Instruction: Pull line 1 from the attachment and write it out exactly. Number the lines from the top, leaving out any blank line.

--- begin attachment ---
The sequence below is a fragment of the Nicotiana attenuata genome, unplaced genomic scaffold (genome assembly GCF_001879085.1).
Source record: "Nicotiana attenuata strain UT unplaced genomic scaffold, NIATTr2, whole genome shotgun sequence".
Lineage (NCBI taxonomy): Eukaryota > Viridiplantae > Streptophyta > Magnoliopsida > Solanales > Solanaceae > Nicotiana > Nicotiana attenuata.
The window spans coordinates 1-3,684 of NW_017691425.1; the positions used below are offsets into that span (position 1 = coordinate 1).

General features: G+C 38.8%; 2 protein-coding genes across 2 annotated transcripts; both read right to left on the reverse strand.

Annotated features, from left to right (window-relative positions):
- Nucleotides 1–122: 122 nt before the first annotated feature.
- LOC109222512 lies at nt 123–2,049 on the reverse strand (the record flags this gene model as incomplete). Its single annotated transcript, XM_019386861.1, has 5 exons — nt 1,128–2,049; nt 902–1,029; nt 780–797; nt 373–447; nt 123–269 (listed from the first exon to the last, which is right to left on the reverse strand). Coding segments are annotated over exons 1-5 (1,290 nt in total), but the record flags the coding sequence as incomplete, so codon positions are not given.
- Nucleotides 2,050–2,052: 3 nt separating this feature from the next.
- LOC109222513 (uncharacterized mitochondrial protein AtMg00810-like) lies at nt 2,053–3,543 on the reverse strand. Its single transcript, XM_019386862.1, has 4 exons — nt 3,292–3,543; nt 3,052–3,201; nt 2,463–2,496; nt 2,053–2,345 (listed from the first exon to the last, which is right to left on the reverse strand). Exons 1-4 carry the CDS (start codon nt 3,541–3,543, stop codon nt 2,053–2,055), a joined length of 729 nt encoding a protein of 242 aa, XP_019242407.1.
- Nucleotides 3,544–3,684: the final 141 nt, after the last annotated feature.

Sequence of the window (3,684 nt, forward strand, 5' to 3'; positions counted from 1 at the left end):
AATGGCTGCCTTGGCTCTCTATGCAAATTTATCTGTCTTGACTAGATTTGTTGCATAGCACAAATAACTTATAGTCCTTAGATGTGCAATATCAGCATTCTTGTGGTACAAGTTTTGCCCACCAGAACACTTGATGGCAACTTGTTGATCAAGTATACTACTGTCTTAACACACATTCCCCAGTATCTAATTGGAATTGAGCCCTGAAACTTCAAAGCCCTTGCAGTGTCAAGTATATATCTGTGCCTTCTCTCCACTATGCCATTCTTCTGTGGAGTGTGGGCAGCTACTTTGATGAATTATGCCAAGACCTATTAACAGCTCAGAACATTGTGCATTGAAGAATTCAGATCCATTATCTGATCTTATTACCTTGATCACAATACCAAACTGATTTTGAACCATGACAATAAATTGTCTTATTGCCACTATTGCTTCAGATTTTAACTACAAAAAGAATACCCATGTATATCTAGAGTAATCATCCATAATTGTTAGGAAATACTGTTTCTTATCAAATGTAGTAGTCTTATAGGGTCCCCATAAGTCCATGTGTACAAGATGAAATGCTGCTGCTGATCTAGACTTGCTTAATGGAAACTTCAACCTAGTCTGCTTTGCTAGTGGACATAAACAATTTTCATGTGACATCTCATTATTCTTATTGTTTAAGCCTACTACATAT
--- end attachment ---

The sequence below is a fragment of the Nicotiana attenuata genome, unplaced genomic scaffold (genome assembly GCF_001879085.1).